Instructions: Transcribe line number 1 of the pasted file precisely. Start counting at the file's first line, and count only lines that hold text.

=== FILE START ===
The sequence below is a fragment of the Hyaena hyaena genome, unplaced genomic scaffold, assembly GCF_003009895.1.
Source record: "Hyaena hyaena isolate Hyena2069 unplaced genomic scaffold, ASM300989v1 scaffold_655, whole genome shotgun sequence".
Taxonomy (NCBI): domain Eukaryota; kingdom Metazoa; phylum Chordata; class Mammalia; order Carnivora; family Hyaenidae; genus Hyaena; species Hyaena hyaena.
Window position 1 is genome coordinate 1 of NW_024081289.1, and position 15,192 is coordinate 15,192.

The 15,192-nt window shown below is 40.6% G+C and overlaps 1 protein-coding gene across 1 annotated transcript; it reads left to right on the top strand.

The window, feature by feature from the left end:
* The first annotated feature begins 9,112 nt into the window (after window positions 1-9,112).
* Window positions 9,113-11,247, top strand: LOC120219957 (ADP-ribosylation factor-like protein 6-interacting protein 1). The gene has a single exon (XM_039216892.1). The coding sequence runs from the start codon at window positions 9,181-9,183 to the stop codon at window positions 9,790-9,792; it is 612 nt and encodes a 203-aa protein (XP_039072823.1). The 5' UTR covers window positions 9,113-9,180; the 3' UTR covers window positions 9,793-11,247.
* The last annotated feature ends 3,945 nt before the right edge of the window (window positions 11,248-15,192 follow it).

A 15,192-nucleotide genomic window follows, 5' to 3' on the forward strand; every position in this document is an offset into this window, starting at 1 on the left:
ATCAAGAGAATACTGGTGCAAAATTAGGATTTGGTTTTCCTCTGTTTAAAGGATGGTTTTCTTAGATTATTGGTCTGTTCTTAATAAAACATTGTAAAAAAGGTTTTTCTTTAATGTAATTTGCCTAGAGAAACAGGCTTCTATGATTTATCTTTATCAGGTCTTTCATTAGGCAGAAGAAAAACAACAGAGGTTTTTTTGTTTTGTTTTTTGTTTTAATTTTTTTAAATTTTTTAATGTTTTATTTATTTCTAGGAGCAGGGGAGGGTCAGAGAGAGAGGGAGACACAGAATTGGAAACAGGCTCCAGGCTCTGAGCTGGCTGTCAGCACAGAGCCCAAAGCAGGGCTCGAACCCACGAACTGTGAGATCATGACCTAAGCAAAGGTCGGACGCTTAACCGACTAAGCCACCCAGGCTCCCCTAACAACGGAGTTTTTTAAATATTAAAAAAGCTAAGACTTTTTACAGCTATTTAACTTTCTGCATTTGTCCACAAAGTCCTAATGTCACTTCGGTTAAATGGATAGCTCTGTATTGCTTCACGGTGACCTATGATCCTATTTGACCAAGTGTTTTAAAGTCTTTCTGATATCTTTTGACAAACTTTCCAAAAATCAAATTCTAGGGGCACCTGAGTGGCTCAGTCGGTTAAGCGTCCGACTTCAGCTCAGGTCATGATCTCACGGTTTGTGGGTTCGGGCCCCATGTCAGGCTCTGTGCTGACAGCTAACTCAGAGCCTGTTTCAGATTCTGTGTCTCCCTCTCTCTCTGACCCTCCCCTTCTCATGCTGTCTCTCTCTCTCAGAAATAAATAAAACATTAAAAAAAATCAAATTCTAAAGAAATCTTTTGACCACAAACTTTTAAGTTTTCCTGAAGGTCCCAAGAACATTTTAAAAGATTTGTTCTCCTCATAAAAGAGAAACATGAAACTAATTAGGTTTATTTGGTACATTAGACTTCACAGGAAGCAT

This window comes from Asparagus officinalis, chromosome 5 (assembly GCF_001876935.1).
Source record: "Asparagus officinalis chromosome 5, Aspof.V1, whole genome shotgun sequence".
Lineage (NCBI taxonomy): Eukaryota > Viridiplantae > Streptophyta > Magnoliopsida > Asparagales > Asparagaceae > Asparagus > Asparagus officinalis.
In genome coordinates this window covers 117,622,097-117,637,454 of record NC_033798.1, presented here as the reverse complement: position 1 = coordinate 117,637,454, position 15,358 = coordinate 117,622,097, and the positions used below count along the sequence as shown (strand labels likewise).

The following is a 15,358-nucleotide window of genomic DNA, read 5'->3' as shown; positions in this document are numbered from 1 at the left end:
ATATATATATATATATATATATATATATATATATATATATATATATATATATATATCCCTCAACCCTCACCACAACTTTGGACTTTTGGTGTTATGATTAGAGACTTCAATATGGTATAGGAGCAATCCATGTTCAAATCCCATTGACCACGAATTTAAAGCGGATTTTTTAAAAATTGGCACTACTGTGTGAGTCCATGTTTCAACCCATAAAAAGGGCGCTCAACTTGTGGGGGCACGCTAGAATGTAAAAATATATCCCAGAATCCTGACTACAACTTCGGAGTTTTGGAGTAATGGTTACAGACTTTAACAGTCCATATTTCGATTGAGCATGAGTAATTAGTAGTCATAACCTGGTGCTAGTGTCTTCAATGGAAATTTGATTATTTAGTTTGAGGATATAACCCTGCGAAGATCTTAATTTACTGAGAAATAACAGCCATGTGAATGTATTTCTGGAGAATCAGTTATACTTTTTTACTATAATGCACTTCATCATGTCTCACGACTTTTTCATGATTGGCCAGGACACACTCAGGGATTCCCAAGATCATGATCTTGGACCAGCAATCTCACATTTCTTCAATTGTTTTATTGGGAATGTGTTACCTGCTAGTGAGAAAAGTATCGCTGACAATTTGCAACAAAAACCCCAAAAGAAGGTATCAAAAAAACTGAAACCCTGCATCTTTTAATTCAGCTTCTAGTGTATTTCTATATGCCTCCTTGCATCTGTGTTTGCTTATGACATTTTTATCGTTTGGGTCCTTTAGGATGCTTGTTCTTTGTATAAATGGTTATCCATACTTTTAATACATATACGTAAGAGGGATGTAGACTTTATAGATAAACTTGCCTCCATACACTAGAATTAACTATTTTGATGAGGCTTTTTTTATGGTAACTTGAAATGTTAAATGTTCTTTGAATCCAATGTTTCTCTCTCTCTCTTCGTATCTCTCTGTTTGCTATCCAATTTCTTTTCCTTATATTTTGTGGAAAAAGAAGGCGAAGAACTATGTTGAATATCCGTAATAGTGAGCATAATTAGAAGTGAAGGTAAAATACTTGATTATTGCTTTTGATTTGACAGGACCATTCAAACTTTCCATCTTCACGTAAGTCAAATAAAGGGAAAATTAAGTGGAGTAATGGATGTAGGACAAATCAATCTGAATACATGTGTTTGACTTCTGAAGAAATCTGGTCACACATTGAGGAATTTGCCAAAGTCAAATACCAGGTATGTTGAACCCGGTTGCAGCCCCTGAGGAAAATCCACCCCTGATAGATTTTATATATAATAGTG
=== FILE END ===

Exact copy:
The sequence below is a fragment of the Hyaena hyaena genome, unplaced genomic scaffold, assembly GCF_003009895.1.